When I was younger, FA Cup Final day meant up to eight hours in front of the box. The build-up began with “Swapshop” and included the delights of “It’s A Knockout” and all other sorts of footy-related gubbins which ensured great anticipation by the time the first bars of “Abide With Me” rang out from the Wembley pitch. And who cared that the games rarely lived up to all the hype? Guaranteed that whoever won the cup, school would see an increased numbers of scarves in those particular colours the following term; thus, for instance, the previously unheralded sight of Ipswich Town favours being worn around Withernsea High School in 1978.
But it wasn’t just the final. FA Cup Third Round day was as much a part of the Festive Break as turkey (even if The Tigers were often out of the competition by then). Now for many – including it would seem my own team’s manager – the cup is just an unwanted distraction.  Even the Man Utd-Leeds tie couldn't hide the fact.  As the Daily Telegraph pointed out today, this one tie only served to gloss over the ongoing demise of a once great national institution.
Of course, if we’re to apportion blame for this demise we need look no further than the usual suspects in the Premier League, in particular the so-called “Big Four”: Fergie for boycotting it one year in favour of a greater marketing opportunity overseas, and his rivals for devaluing it by weak team selections and the refusal to bestow a UEFA Champions League place on the competition winners. Shame on them all.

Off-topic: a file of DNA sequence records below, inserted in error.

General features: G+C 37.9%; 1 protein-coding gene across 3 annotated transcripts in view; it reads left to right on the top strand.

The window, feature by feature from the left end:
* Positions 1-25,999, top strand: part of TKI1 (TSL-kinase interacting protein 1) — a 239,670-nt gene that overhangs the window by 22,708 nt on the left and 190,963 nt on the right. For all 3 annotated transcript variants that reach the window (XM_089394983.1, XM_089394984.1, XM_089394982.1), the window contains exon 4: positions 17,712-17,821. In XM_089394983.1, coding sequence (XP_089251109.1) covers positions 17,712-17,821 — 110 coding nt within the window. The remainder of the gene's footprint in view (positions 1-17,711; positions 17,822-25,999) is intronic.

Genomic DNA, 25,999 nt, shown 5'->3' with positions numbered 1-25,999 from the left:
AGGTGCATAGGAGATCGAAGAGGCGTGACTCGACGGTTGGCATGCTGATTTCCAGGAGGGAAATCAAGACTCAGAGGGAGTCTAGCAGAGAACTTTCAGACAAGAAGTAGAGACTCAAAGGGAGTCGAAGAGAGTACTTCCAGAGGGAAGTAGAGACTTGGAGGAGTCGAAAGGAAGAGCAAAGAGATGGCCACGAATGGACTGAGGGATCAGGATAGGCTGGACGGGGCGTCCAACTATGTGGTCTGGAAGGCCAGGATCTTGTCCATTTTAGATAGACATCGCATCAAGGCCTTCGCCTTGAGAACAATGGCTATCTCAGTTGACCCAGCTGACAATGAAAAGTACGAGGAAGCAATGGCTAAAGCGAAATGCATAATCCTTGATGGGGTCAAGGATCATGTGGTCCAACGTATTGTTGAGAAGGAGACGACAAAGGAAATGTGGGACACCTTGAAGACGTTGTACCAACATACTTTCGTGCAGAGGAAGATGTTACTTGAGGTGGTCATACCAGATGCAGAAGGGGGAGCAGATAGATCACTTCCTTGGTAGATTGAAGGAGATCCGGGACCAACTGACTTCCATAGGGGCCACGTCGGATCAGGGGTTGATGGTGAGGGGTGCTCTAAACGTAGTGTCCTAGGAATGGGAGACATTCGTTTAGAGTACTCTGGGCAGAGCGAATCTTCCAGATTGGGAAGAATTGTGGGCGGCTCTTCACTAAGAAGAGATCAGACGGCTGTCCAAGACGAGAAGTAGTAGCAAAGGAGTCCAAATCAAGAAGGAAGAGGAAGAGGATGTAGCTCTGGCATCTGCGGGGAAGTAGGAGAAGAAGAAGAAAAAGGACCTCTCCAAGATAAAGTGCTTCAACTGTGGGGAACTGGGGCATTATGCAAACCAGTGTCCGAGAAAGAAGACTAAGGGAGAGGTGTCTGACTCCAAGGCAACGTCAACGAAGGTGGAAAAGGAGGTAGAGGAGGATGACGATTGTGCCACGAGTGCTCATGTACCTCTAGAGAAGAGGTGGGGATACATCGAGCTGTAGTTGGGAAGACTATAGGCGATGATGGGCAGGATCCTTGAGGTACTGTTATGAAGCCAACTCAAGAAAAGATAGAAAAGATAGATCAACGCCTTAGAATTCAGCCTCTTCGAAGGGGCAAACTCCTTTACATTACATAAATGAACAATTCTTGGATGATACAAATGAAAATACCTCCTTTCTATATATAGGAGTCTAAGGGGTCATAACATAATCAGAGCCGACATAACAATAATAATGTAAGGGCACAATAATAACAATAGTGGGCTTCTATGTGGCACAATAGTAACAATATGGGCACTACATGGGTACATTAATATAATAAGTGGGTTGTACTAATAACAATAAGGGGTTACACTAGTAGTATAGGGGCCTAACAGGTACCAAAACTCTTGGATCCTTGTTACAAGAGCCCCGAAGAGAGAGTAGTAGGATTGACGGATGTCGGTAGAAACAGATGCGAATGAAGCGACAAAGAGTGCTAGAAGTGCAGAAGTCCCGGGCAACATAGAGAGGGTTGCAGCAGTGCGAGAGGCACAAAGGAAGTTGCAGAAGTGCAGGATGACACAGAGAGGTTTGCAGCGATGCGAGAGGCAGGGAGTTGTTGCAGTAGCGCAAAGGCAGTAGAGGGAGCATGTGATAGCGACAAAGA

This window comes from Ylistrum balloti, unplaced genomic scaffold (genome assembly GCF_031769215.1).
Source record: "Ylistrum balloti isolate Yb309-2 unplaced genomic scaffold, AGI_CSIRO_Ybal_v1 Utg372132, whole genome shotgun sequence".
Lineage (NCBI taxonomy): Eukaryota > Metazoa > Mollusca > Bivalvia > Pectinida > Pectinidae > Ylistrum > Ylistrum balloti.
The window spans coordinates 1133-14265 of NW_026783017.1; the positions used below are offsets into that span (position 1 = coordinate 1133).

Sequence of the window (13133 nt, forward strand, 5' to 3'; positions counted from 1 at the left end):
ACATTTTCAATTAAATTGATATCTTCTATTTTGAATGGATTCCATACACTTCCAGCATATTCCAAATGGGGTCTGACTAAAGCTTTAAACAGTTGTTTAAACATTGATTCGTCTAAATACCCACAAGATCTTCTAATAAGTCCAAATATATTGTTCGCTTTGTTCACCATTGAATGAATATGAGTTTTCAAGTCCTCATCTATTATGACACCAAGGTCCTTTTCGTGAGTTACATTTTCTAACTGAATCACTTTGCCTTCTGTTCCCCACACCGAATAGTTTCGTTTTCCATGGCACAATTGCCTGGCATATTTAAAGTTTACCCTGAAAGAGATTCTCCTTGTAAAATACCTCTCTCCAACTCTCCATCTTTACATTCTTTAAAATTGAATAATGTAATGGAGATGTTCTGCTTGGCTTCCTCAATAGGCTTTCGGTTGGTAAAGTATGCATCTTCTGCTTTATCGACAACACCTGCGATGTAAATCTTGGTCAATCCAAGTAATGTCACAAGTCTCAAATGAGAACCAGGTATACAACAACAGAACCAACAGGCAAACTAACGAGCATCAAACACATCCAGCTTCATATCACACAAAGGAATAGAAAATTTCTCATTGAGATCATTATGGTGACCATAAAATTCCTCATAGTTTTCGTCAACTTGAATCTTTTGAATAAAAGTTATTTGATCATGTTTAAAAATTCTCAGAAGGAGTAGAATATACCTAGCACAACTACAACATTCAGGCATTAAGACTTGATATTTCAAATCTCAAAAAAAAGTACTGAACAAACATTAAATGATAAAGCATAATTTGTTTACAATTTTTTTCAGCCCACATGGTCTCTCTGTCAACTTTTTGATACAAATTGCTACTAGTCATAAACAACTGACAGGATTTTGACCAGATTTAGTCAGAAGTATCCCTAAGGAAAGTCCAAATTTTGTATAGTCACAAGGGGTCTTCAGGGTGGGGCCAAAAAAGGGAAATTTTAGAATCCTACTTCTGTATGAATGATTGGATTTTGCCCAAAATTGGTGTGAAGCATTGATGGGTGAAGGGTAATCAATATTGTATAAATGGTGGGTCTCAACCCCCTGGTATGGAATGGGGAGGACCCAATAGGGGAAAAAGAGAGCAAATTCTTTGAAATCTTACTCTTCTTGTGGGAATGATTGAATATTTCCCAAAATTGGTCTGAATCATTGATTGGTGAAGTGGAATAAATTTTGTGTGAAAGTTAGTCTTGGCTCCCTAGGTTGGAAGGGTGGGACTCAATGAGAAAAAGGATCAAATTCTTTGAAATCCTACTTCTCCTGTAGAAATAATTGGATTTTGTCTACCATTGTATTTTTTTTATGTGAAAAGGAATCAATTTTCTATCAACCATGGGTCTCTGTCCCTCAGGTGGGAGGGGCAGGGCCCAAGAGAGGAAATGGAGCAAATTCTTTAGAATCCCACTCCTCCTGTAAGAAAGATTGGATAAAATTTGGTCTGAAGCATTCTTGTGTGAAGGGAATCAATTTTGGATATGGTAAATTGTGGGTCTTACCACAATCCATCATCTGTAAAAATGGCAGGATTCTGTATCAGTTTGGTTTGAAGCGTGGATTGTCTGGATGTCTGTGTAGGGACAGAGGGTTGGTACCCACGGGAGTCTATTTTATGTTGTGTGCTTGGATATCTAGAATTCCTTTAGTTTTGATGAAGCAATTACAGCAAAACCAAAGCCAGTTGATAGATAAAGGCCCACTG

So it's goodbye to the FA Cup for another year.  If only we could say the same for the Arctic weather.  While the local radio station is telling us to brace ourselves for more snow tomorrow and the accompanying traffic disruption, school closures etc., my mind wanders to distant shores; in particular to Cape Town. Sitting here listening to Smith and Amla pummelling our bowlers into the Newlands dust, the temperature is being quoted as 34C.  It's not a day to be spent in the field as Strauss and co. are finding out to their cost.
I had these same wandering thoughts when watching Sky Sports News interview some of the 10,000 England fans arriving in Cape Town for the current Test. Having attended the Millennium Test there in 2000 I can relate to the elation this year’s Barmy Army members will be experiencing at one of the most picturesque cricket grounds in the world (especially when suitably fortified by copious amounts of Castle lager from the brewery next door!).
Travelling abroad to follow your country at any sport is a great experience.  Unfortunately, mine has been limited to just the two Test series (I was also at Melbourne and Sydney for the 1998/99 Ashes).  Oh, and an ill-fated 1985 football excursion into Scotland (well it felt "abroad") to watch England lose to a Richard Gough header and and several thousand of us being invited by the local constabulary to leave the Hampden Park terraces at half-time, find our buses and "f#*k off"!  I've never been tempted to go back.  Unlike Cape Town where Table Mountain, Cape Point, the train to Simonstown, the Stellenbosch vineyards, Kenilworth Races and of course Newlands Cricket Ground are definitely worth a return trip.  Some time.  Perhaps.
Outside it's still snowing.  Better plan another walk for Saturday then...